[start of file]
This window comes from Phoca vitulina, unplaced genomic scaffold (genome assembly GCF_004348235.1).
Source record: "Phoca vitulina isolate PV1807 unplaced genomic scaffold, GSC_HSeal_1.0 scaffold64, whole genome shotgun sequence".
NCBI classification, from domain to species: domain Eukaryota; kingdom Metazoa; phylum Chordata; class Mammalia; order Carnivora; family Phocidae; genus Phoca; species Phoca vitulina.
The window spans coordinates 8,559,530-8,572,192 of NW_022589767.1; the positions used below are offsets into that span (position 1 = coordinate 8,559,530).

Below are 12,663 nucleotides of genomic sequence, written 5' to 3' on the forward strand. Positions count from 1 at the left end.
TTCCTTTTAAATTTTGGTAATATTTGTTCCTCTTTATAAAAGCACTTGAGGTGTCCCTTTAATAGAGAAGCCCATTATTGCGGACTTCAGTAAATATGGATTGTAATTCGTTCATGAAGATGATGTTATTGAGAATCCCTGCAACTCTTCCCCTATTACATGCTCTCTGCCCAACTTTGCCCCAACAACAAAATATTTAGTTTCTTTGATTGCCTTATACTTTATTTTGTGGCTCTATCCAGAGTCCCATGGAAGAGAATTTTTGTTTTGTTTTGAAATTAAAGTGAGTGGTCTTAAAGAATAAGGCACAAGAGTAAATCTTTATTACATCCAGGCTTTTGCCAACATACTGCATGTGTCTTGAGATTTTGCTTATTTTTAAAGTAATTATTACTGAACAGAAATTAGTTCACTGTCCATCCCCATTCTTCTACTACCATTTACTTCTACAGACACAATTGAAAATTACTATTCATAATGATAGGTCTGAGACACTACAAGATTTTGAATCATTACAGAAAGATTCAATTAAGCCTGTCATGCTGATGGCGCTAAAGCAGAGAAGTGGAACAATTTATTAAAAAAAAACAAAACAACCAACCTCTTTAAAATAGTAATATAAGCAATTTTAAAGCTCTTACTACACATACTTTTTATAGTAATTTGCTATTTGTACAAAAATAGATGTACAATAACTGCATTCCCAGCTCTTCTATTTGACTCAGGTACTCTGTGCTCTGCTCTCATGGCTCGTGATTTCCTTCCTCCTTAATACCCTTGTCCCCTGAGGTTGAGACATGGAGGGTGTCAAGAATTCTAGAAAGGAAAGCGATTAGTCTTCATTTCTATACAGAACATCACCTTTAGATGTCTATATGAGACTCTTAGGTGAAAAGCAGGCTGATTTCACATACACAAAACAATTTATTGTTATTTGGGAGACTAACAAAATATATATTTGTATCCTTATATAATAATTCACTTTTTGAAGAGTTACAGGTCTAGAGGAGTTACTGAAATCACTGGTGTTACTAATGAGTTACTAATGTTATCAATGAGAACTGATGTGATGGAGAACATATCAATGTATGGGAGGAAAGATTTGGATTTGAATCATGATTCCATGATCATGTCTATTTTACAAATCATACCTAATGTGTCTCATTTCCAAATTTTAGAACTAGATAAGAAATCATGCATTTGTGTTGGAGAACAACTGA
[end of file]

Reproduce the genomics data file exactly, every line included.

This window comes from Phoca vitulina, unplaced genomic scaffold (genome assembly GCF_004348235.1).
Source record: "Phoca vitulina isolate PV1807 unplaced genomic scaffold, GSC_HSeal_1.0 scaffold64, whole genome shotgun sequence".
NCBI classification, from domain to species: domain Eukaryota; kingdom Metazoa; phylum Chordata; class Mammalia; order Carnivora; family Phocidae; genus Phoca; species Phoca vitulina.
The window spans coordinates 8,559,530-8,572,192 of NW_022589767.1; the positions used below are offsets into that span (position 1 = coordinate 8,559,530).

Below are 12,663 nucleotides of genomic sequence, written 5' to 3' on the forward strand. Positions count from 1 at the left end.
TTCCTTTTAAATTTTGGTAATATTTGTTCCTCTTTATAAAAGCACTTGAGGTGTCCCTTTAATAGAGAAGCCCATTATTGCGGACTTCAGTAAATATGGATTGTAATTCGTTCATGAAGATGATGTTATTGAGAATCCCTGCAACTCTTCCCCTATTACATGCTCTCTGCCCAACTTTGCCCCAACAACAAAATATTTAGTTTCTTTGATTGCCTTATACTTTATTTTGTGGCTCTATCCAGAGTCCCATGGAAGAGAATTTTTGTTTTGTTTTGAAATTAAAGTGAGTGGTCTTAAAGAATAAGGCACAAGAGTAAATCTTTATTACATCCAGGCTTTTGCCAACATACTGCATGTGTCTTGAGATTTTGCTTATTTTTAAAGTAATTATTACTGAACAGAAATTAGTTCACTGTCCATCCCCATTCTTCTACTACCATTTACTTCTACAGACACAATTGAAAATTACTATTCATAATGATAGGTCTGAGACACTACAAGATTTTGAATCATTACAGAAAGATTCAATTAAGCCTGTCATGCTGATGGCGCTAAAGCAGAGAAGTGGAACAATTTATTAAAAAAAAACAAAACAACCAACCTCTTTAAAATAGTAATATAAGCAATTTTAAAGCTCTTACTACACATACTTTTTATAGTAATTTGCTATTTGTACAAAAATAGATGTACAATAACTGCATTCCCAGCTCTTCTATTTGACTCAGGTACTCTGTGCTCTGCTCTCATGGCTCGTGATTTCCTTCCTCCTTAATACCCTTGTCCCCTGAGGTTGAGACATGGAGGGTGTCAAGAATTCTAGAAAGGAAAGCGATTAGTCTTCATTTCTATACAGAACATCACCTTTAGATGTCTATATGAGACTCTTAGGTGAAAAGCAGGCTGATTTCACATACACAAAACAATTTATTGTTATTTGGGAGACTAACAAAATATATATTTGTATCCTTATATAATAATTCACTTTTTGAAGAGTTACAGGTCTAGAGGAGTTACTGAAATCACTGGTGTTACTAATGAGTTACTAATGTTATCAATGAGAACTGATGTGATGGAGAACATATCAATGTATGGGAGGAAAGATTTGGATTTGAATCATGATTCCATGATCATGTCTATTTTACAAATCATACCTAATGTGTCTCATTTCCAAATTTTAGAACTAGATAAGAAATCATGCATTTGTGTTGGAGAACAACTGA